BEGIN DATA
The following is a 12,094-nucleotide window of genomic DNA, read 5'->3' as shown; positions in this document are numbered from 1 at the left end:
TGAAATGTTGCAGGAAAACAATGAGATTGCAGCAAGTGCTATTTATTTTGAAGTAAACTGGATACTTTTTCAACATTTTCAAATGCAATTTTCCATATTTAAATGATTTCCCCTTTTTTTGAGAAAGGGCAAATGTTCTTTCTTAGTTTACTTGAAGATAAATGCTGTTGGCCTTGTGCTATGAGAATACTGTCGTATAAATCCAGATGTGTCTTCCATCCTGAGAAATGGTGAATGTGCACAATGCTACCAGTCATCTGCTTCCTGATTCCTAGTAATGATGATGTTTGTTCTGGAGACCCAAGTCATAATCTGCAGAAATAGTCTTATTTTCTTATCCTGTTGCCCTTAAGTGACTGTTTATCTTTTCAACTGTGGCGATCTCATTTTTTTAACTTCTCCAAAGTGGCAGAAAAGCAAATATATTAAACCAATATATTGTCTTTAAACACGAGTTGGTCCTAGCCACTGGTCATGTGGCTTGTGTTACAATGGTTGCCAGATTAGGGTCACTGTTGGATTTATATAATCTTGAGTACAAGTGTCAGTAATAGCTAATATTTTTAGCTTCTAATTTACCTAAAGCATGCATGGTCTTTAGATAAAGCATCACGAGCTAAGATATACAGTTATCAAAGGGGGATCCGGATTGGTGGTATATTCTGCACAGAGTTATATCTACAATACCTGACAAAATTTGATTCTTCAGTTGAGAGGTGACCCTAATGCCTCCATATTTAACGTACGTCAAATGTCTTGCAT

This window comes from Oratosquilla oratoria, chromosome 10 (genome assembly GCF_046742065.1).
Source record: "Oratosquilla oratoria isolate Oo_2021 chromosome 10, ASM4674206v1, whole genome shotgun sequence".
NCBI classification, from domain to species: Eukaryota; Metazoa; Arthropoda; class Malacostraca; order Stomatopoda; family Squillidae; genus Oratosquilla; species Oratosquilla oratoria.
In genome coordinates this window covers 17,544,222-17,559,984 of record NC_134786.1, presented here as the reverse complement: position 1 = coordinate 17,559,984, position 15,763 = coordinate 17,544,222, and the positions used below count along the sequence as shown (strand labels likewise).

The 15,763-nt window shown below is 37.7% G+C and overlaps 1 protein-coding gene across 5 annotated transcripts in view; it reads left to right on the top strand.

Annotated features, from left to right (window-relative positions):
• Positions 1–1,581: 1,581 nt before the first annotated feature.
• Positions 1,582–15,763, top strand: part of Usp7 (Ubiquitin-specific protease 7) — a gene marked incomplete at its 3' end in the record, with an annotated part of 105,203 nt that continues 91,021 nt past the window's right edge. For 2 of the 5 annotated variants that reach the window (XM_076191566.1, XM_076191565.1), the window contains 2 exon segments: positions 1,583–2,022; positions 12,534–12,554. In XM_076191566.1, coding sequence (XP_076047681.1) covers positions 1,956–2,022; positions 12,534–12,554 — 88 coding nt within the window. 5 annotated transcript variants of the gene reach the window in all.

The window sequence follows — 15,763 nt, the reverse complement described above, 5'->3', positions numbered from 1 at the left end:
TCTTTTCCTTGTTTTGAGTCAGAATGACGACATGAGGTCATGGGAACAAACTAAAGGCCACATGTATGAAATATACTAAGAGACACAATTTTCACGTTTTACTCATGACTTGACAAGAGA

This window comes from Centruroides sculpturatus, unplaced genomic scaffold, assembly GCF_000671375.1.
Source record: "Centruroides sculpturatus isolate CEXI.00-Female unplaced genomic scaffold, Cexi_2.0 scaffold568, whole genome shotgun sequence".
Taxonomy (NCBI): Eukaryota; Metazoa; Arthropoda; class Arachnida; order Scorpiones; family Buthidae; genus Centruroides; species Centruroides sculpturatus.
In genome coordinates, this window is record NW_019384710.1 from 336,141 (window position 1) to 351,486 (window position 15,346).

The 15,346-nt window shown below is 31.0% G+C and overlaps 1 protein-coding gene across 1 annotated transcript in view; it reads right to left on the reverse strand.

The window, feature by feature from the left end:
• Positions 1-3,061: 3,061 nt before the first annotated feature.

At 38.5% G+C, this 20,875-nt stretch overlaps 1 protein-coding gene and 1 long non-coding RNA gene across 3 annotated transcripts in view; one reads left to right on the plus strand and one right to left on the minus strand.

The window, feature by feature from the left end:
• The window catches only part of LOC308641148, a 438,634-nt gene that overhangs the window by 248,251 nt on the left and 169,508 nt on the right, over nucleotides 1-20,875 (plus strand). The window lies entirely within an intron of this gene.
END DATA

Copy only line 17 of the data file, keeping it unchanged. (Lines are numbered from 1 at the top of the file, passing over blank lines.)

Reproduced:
The 15,346-nt window shown below is 31.0% G+C and overlaps 1 protein-coding gene across 1 annotated transcript in view; it reads right to left on the reverse strand.